Dewalt FlexVolt 12Ah
With FlexVolt batteries, the charge capacity often refers to the 20V Max value. That is, if you want to use 60V Max, its charge capacity is 1/3 that of the 20V Max value.
So, there are two ways to compute this:
20V Max x 12Ah = 240 Watt-hour
60V Max x 4Ah = 240 Watt-hour
The energy in the battery is the same either way, you just have to keep in mind what the advertised charge capacity is referring to.
Dewalt’s 20V Max 6Ah battery is their smallest battery that uses larger form factor Li-ion cells. This is why it’s messier to talk about Dewalt’s 5Ah batteries, because those use different Li-ion cells which require a separate discussion. You can refer to my post on Milwaukee’s battery sizes for further information on this.
Okay, so the 20V Max 6Ah batteries is their smallest next-gen battery, with 8Ah and 10ah offering greater charge capacity and runtime. Dewalt’s FlexVolt batteries only go up to 12Ah. Yes, there’s a 15Ah battery on the way, but we’re ignoring it for now since it uses different battery tech.
So, if the choice is between 2x 20V Max and 1x FlexVolt 60V Max, going the 2x 20V Max route is better as it raises the runtime ceiling.
We’re not even talking about performance here, just runtime. But, that’s not say that performance isn’t a factor. When you have 2x 20V Max 6Ah batteries, you get (20) Li-ion cells combined, vs. (15) cells for the FlexVolt battery.
Ignoring complicated matters such as thermal management and Li-ion max current datasheet specs, let’s go back to the analogy from above, where you have 5 siblings in groups of 2 and 3. Which configuration is going to be able to do a little more work, a battery pack with 20 cells or one with 15?
Wrapping Things Up
2x 20V Max vs. 1x FlexVolt
Single-battery FlexVolt tools can generally outperform single-battery 20V Max tools. But when it comes to runtime, 2x 20V Max tools would hold a runtime advantage compared to single-battery FlexVolt solutions. There could also be performance differences, depending on how the the tools are engineered.
A single FlexVolt battery solution, with 12Ah as the largest battery currently on the market, would have a 240 Watt-hour ceiling when it comes to the maximum amount of energy available to that mower.
With a 2x20V Max battery solution, you can have 2x20V Max or 2x FlexVolt batteries, with up to 480 Watt-hours of electrical energy.
With 2x 8Ah or 2x 10Ah batteries, you can provide the mower with greater energy from 20V Max batteries than with a 12Ah FlexVolt battery.
Dewalt designed their mowers within the power delivery capabilities of their 20V Max batteries.
2x 20V Max vs. 2x FlexVolt
If a Dewalt cordless power tool can be powered by 20V Max batteries, there’s no reason to narrow their user base by requiring FlexVolt batteries.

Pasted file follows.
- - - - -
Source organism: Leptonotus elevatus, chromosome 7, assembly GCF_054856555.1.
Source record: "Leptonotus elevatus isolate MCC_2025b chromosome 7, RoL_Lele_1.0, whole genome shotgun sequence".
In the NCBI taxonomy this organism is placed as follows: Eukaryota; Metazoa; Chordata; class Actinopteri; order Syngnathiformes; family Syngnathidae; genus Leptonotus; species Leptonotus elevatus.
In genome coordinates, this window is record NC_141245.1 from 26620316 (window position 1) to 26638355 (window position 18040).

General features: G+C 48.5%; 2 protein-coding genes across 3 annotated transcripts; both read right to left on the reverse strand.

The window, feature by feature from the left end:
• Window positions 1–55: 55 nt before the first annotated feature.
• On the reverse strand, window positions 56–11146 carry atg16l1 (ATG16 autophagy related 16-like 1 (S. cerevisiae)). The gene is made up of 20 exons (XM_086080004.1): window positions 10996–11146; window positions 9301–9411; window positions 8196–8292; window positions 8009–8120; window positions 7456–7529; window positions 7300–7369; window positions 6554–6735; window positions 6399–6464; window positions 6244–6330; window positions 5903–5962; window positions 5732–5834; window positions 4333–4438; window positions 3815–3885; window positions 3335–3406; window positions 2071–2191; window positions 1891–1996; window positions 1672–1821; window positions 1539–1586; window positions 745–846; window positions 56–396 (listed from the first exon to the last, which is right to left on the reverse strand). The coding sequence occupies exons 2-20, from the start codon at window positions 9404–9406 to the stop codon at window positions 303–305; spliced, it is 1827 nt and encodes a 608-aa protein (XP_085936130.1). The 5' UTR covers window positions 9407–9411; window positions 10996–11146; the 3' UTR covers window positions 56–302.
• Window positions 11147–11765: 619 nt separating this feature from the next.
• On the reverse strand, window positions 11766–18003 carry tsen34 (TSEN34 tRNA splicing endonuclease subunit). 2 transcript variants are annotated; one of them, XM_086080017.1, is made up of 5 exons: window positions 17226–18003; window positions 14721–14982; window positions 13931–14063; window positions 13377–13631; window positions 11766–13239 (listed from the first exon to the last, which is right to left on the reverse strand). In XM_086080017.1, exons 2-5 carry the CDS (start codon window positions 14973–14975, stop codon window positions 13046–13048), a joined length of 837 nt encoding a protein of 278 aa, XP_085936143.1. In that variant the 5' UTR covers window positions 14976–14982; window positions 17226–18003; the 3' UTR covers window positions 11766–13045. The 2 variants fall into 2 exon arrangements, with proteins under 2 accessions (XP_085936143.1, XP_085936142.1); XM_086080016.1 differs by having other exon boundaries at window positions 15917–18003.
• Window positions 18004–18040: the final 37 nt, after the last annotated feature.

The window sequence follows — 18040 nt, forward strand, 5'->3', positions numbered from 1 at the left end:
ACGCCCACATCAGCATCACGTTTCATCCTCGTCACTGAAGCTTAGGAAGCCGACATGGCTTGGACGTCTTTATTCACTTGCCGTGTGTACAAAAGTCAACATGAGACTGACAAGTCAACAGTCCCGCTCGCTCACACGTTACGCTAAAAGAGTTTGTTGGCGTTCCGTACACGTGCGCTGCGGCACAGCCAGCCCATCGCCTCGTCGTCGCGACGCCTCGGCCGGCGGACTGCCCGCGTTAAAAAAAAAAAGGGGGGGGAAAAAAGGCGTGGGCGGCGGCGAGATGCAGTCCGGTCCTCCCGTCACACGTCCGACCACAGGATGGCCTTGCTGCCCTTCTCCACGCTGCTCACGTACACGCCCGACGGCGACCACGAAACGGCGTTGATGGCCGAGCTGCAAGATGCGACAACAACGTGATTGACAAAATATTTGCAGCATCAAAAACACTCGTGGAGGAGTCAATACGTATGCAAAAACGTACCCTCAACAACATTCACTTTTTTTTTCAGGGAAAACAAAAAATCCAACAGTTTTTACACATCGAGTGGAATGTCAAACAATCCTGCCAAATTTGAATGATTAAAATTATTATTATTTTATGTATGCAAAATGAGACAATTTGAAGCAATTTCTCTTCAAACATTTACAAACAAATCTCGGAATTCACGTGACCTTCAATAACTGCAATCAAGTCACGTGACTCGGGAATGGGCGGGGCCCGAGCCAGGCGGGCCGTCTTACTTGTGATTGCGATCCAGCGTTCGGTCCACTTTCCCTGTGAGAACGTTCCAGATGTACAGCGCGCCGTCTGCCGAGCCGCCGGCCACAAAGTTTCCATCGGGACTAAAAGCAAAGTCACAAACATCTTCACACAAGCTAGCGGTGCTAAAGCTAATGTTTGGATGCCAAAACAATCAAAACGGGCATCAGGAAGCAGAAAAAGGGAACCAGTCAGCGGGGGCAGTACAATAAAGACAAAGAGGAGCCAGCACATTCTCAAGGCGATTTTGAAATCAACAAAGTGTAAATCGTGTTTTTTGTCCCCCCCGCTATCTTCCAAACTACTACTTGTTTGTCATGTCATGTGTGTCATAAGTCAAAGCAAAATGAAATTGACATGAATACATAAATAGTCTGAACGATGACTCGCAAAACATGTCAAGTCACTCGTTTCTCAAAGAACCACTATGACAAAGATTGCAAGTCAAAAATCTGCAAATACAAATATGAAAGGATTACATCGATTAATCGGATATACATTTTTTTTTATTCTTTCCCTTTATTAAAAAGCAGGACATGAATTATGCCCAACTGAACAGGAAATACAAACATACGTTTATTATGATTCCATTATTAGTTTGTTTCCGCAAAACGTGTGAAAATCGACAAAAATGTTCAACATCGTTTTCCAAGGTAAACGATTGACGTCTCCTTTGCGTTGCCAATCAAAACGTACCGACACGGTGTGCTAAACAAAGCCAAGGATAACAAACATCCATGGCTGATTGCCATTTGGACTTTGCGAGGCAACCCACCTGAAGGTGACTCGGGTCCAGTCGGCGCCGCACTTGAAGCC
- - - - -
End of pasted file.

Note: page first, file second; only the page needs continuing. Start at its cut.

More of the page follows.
Sure, Dewalt could also design a 120V Max 2x FlexVolt mower, with larger cutting blade, but they haven’t, at least not yet.
I see that Dewalt offers their Australian market cordless mower with 20V Max 5Ah or FlexVolt 6Ah batteries. The mower is the same 20V Max-powered model for both, with just differences in how they’re kitted.
A FlexVolt-specific mower would lock out 20V Max users and presumably also cost more than a 20V Max mower.
With the tool being 20V Max, Dewalt can offer the same mower with different battery kit options, with some practical constraints based on desired performance, runtime, and retail pricing.
Dewalt 20V Max vs. FlexVolt User Base
Let’s say there are just four types of tool users:
- Potential users who do not own any Dewalt cordless power tools
- 20V Max cordless power tool users
- 20V Max and FlexVolt cordless power tool users
- FlexVolt 60V Max/120V Max cordless power tool users
There’s absolutely a need for higher performance FlexVolt cordless power tools, but if you can power a tool with 20V Max batteries, isn’t that a better option, presumably making it available to a broader user base?
Dewalt launched several FlexVolt Advantage cordless power tools that operate on their 20V Max platform, with FlexVolt batteries delivering a performance boost. And, Dewalt recently launched a new FlexVolt Advantage air compressor that will be replacing their FlexVolt-exclusive model. Why is that? I believe it’s so that Dewalt can make these tools available to a broader user base than if they were FlexVolt-specific models.
There’s always the potential for Dewalt to launch a FlexVolt-specific cordless mower, similar to how their FlexVolt lawn and garden tools have greater capabilities (and power requirements) compared to their 20V Max cordless outdoor power tools.
But since the 2x 20V Max mowers can be comfortably powered with 20V Max tools, there would only be disadvantages in making them FlexVolt-specific.
I’m sure there are marketing reasons factored into all of this as well. Hypothetically, you manage a chain of retail stores and have a set amount of square footage at each store to display Dewalt’s cordless mowers (and other outdoor tools). What do you think would sell better, a 21″ cordless mower that’s priced at $400, or a 25″ mower that’s $600? Ideally, there could or would be both, but that’s always possible.